On Jan. 12, the U.S. Board of Geographical Names (USBGN) gave the 93675 zip code a new name: Yokuts Valley. This marks the culmination of a two-year process that began with local Indigenous activists. It has been supported by local residents, accelerated by the first Indigenous secretary of the Interior, Deb Haaland, bolstered by the unanimous and bipartisan decision of the California Assembly and Senate, and followed the unanimous recommendation of the California Advisory Council on Geographical Names (CACGN).
The name change came because the term squaw is widely recognized by Indigenous (and non-Indigenous!) people as an offensive, derogatory, misogynist slur (on par with the n-word or the j-word). It needed to be replaced.
Nathan Magsig, Fresno County Supervisor for District 5, was none too happy about the new name. By 1 p.m. on Jan. 12, he had issued a “clarification” to readers of the Facebook group “Squaw Valley: The Original 93675” that in actuality muddied the waters. After reporting the USBGN’s decision about Yokuts Valley, Magsig stoked White grievance and anger with falsehoods.
- Magsig claimed that the USBGN “decided to ignore the comments and resolutions by my office and the residents of S— Valley.” Not true! The USBGN carefully considered everything that Magsig had submitted (at the Board’s request)—and weighed them with considerations from all interested parties. Carefully considering is not “ignoring.”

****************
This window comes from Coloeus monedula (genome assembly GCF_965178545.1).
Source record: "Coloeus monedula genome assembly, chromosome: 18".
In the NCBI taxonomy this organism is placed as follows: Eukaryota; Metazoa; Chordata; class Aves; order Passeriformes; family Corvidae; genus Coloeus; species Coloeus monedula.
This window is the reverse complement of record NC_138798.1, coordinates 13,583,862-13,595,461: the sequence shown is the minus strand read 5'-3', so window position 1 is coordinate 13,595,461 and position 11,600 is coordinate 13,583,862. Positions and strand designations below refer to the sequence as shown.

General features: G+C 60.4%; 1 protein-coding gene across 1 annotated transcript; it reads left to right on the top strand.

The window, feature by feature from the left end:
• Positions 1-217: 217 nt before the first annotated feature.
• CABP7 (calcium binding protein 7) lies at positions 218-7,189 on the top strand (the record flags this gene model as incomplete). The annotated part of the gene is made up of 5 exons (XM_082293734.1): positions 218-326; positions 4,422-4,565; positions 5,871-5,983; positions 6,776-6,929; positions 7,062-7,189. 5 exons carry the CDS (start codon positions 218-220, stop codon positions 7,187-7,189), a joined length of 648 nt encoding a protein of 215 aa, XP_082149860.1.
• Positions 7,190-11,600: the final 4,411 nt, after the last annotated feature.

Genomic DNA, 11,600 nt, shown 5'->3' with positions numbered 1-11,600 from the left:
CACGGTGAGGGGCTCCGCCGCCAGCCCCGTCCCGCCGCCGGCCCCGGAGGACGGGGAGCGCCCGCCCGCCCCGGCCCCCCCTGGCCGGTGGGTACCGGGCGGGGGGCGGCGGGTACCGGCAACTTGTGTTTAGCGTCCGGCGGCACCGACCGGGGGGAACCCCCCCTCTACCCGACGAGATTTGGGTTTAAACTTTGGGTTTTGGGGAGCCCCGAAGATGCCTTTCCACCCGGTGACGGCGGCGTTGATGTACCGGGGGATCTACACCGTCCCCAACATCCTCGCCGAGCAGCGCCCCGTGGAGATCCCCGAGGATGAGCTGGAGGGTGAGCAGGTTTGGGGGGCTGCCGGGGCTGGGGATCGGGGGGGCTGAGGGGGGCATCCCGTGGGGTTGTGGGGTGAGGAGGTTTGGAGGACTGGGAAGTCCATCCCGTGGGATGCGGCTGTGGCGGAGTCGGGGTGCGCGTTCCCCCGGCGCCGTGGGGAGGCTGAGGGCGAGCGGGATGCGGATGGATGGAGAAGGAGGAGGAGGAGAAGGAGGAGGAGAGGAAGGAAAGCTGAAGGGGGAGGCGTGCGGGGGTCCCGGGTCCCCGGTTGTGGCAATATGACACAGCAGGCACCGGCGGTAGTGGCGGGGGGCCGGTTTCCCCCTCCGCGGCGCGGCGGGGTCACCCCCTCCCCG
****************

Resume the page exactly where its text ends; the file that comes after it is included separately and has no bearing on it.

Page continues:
- Magsig claimed the USBGN “does not have the authority to name recognized locations” that are not on federal land. Not true!
In September 2022, the USBGN renamed more than 650 places, not just federally owned lands, that previously had had “squaw” in their names.
Furthermore, the USBGN worked closely with the CACGN, which had plenty of local input, so the implication that the USBGN’s decision was arbitrary and without local input is manifestly false.
- Magsig claimed that he expected the California legislature also to “ignore” his office’s comments and resolutions. Not true!
While the California legislature does have the authority to change place names, in the case of S— Valley, this is not a future decision. AB 2022 already became law (past tense) in November. And the CACGN had already selected “Yokuts Valley” as the replacement name.
It is ironic that Magsig complained about being “ignored,” while for two years he blocked requests from the local Indigenous community (and others) to get a hearing on this issue. He has dismissed the statements of Indigenous leaders that the term squaw is a derogatory and racist slur, and he has refused to acknowledge the fact that genocide cleared the way for White settlement of this region.
Magsig has not been “ignored.” His efforts to stop the name change through the channels available to him have failed.
As a professional politician, he is supposed to know how politics work. If he didn’t fill out the right forms, or didn’t pay sufficient attention to the process he is complaining about, that’s his responsibility.
To cast aspersions at the USBGN, the CACGN, the California legislature and anybody else is blame-casting, unprofessional and unproductive.
The objections to the name change to Yokuts Valley play to unacknowledged White bigotry and racism against Indigenous people. The objections are part of a “cultural war” that centers White grievance against “liberals who are taking over” America.
The objections stem from a view of government itself as “evil” (which, admittedly, sometimes it can be, but not in this case). And the objections are willful ignorance by Whites to deny the trauma their ancestors caused in the catastrophic California genocide.